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Sweden-based True Moon’s Karolina Engdahl and Tommy Tift define their band’s purpose as a reaction against the formulaic pop that threatens to suck the lifeblood right out of the contemporary Scandinavian music scene. To counter this, they themselves lurch to artfully embrace life’s full spectrum – sickly sweet bitterness, grandiose emotional turmoil, death and the wild.

The group would be a most welcome reply to a Bandcamp advert seeking “self-styled punk warriors to provide musical shelter for disaffected likeminded – flangers, reverb and eerie guitar sounds preferred”. A common criticism aimed at endeavours created against – rather than for – something, is that they lack a core, are bereft of a rock-solid mission statement. 

First single ‘Voodoo’, however, promises exactly that. Studded with glimpses of Karen O chutzpah, it pulls you straight into a catchy verse full of swagger, seconds after the mood is set with a lingering Bauhaus-inspired chord, and still to be topped off with a well-executed Strokes-style guitar part. Anything seems possible if your identity can splinter into a demon, a sister, a warrior and a mother, at the drop of a D note.

‘Our own darkness’ and ‘True Moon’ do not quite match the original flashes of ‘Voodoo’. Sporting Interpol-inflected vocals, the tracks confidently but predictably navigate an overfamiliar post-punk guitar landscape.

By this point, it is obvious that, for their revolt, True Moon chose to look in the rear mirror for inspiration as they profusely celebrate the darkly exhilarating sounds of the late ’70s and early ’80s, which have reliably captured the imagination of a sub-section of every subsequent generation the globe over.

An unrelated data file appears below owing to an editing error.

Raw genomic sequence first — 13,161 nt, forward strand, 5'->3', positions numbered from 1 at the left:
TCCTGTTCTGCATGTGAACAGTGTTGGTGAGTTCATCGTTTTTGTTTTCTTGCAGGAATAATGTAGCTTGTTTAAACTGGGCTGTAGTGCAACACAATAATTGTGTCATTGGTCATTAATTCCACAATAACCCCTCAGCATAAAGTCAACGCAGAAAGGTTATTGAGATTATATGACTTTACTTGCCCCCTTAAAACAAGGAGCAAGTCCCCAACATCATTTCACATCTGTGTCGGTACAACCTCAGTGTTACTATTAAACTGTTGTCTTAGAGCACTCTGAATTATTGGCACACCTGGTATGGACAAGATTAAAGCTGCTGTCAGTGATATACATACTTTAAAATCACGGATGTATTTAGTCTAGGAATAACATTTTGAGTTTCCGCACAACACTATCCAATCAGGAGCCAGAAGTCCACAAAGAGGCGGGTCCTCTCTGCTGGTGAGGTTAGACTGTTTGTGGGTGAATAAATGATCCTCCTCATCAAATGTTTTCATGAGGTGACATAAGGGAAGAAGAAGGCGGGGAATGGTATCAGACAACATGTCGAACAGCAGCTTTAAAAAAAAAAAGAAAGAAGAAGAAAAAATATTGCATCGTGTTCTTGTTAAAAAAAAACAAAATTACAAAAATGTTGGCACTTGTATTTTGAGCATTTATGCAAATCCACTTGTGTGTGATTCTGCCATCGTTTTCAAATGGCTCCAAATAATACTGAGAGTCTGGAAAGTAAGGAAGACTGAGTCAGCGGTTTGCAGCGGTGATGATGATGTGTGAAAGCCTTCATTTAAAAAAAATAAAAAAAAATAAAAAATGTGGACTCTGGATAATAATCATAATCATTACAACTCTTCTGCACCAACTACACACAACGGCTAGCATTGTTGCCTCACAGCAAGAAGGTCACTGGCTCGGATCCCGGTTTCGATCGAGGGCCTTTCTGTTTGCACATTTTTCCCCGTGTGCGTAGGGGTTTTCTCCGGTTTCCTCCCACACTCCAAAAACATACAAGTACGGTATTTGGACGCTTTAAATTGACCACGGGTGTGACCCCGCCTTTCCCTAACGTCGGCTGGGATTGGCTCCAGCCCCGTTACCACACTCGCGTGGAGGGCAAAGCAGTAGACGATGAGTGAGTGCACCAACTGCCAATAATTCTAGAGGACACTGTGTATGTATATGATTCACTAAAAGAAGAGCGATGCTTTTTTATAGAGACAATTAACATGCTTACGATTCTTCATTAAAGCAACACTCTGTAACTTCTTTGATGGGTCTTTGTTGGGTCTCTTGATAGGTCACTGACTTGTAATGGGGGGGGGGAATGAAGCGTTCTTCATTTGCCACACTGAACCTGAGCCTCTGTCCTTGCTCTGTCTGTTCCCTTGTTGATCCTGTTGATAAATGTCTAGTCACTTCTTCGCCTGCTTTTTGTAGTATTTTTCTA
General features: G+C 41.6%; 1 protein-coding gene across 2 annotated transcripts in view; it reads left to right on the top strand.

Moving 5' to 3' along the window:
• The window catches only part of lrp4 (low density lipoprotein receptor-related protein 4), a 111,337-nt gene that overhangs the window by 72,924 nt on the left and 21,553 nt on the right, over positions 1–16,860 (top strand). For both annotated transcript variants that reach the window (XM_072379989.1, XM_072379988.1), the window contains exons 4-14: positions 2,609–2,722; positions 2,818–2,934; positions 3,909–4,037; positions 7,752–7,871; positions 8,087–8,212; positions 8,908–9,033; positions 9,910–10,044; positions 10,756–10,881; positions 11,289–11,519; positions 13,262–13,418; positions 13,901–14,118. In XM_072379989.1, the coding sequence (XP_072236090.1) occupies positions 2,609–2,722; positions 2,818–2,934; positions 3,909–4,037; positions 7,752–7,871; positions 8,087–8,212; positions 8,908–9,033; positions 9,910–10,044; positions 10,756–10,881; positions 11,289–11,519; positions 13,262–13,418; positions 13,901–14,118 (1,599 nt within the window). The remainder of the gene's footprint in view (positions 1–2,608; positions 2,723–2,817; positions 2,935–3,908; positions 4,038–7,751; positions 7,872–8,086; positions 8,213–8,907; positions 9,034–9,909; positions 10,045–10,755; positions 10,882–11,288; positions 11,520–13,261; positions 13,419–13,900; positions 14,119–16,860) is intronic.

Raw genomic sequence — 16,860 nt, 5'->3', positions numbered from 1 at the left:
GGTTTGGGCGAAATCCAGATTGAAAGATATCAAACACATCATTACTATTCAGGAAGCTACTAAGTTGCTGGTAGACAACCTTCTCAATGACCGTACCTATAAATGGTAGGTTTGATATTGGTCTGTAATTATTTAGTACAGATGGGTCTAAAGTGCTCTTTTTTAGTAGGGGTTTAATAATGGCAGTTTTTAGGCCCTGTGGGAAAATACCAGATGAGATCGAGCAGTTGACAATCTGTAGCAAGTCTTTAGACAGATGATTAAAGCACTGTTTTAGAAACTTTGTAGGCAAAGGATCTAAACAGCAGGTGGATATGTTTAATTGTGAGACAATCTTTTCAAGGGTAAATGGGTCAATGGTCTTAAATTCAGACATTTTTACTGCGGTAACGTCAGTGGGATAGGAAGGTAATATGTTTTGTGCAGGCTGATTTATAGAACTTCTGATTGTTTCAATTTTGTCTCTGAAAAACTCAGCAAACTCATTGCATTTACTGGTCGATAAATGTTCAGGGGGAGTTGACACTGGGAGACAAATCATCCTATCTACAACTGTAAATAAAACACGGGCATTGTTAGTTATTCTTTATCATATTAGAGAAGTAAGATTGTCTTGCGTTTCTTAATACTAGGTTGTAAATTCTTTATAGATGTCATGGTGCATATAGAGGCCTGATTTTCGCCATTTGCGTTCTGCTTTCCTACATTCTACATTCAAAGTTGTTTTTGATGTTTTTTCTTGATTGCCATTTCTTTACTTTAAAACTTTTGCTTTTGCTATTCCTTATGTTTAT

While each revival draws its slew of innovative bands adding to the mould of the genre – Interpol, A Place to Bury Strangers and Ought, to name a few – many more do not outstretch the shadows of their depressingly good forbears. True Moon are yet to convince me.

The album is a strong collection of very energetic, riffy singles that draw their flair from Engdahl’s surefooted vocals, Tift’s effect-laden, skilled guitar work – an accomplished blend of Bauhaus and John McGeoch guitar effects – and pulsing, restless drums throughout.

‘Sugar’, again, begins with a dash of the past, before it eventually morphs into present day True Moon and throws the potential of the band into stark relief. Great atmospheric mood, sweet yet dark, it also reveals Engdahl’s impressive vocal range. Influences subtly inflect the sounds without being overbearing.

‘Just like smoke’ continues in this vein, with slightly sharper edges and a great section at minute 2:14 that showcases Tift’s possibilities on the guitar and impressive mastery of his amp and effects pedals.

The lyrics on ‘Run Run Run’ border on pastiche – ‘When everything hurts, kill me first, If there is a heaven on earth, then what the hell is it worth’ – but they are swiftly redeemed by the same type of far-away guitars, sounding sullenly from the netherworlds, that also haunted Siouxsie and the Banshees’ ‘Halloween’.

‘Honey’ is a sweet relief from the laboured darkness of the preceding songs. Lyrics still a little contrarian but not trying so hard, this is a mellow pearl of a song that feels more delicate than the rest of the album, and this suits the band very well.

If True Moon were indeed writing the lacklustre pop songs they deride, you would not be reading this review. As a big fan of all the references named throughout this piece, I cannot help but like an album that uses them as a not so secret ingredient, and tastefully so. Yet, I think that sometimes less is more and that True Moon would leave a more solid impression if they reined in their influences and revealed more of themselves as the passionate and talented musicians they are.

Carmen Schaack

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